When I first ventured into my career (firefighter), I was living the dream. As the years started flying by, It didn’t take long before I became a little confused. As I prepared to promote in the old system, I was told how I needed to change if I ever wanted to lead people. I needed to act like a leader. It seemed I was too close to those around me and therefore unable to discipline them. I felt my bosses didn’t notice how my shift was the most cohesive, highly productive in the department and how I knew each member of the shift personally and cared for them. How could I be wrong? They guys would do anything I asked of them because they knew I had their best interest in mind. I didn’t know or understand that I was learning/practicing a form of leadership. I was just being me. It still somehow escapes me that people will follow my visions. I am humbled. I tell you this, not to boast, but rather make a point,
“Leadership is how to be, not how to do” (Frances Hesselbein)
One statement new firefighters seem to always make is “I want to be in a department that has potential for advancement”. This is coming from a rookie that hasn’t worked a day yet. You have to ask yourself, “why do you want to be in charge?” Do you really have an understanding of the responsibility associated with being the leader? Those that follow you are directly impacted by your vision and influence. The allure of leadership is somehow mixed up with the notion that with it comes power. The reality is that with leadership comes great responsibility, usually not seen or taught in classes. Now, I must define the leadership I’m referring to is that of a fire service officer. Personal leadership influences organizations with associations to the culture, another topic for discussion later…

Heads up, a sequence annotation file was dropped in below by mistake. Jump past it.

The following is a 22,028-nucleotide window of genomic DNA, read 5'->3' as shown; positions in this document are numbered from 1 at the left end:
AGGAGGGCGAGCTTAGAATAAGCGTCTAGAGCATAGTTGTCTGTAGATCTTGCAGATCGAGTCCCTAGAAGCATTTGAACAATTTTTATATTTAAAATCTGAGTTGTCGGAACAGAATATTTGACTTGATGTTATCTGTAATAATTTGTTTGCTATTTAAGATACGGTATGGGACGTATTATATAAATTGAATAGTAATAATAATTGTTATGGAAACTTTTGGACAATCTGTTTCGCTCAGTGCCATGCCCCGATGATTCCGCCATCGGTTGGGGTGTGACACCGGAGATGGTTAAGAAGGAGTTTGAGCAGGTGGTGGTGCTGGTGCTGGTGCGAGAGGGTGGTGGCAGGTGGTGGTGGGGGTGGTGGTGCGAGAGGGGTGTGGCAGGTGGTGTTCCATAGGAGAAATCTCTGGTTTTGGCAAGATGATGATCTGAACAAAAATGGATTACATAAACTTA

Servant leadership is the style du jour. “I feel my time has come.” I don’t have to change or act to fit into a now recognizable style. I’ve learned a lot from my past leaders, mostly how I was not like them, and that’s OK with me. I really did learn a lot. I watched the impact that the leaders had on those around me. The old style was effective in producing exactly what we outlined and usually nothing more. That was OK as well. We served up a pretty defined product that really did not need much more than that. Today’s communities, economy and mores demands more of the same profession. The leaders in my business are striving to change the traditions of the past with people who grew up learning how they should act.
Authentic leadership must be a reflection of the real you, not an act.
Servant leadership isn’t the only effective style. I will argue the most effective is the one that is sincere. Steve Jobs had been followed as an authoritative dictator. It’s hard to argue that his style of leadership wasn’t effective. He was passionate about his pursuits, and he didn’t act like most CEO’s in the biz. He is my one of my favorite CEO’s, not for his leadership style but his drive and passion. I would have followed Steve Jobs (as a boss), because I would have believed what he told me. That’s another topic, trust, the foundation of leadership which would validate the sincerity.
The followers are there, they are all around you looking for the real deal.
I’ve watched several friends work hard in serving up what they had learned in leadership classes only to experience failure in application. Understanding the tenants of leadership is essential to shaping “how to be.” The best advice I could give today’s upwardly mobile fire service leaders is, “don’t act, just be”. This understanding will likely take time to set in, just as it has for me. I am continuing to follow education in leadership, because I am trying to hard to make sure I don’t screw this up. If I have people actually following my vision, I better be right and I can’t be acting.
And one more thing, I’m still living the dream. Maybe that has something to do with it as well.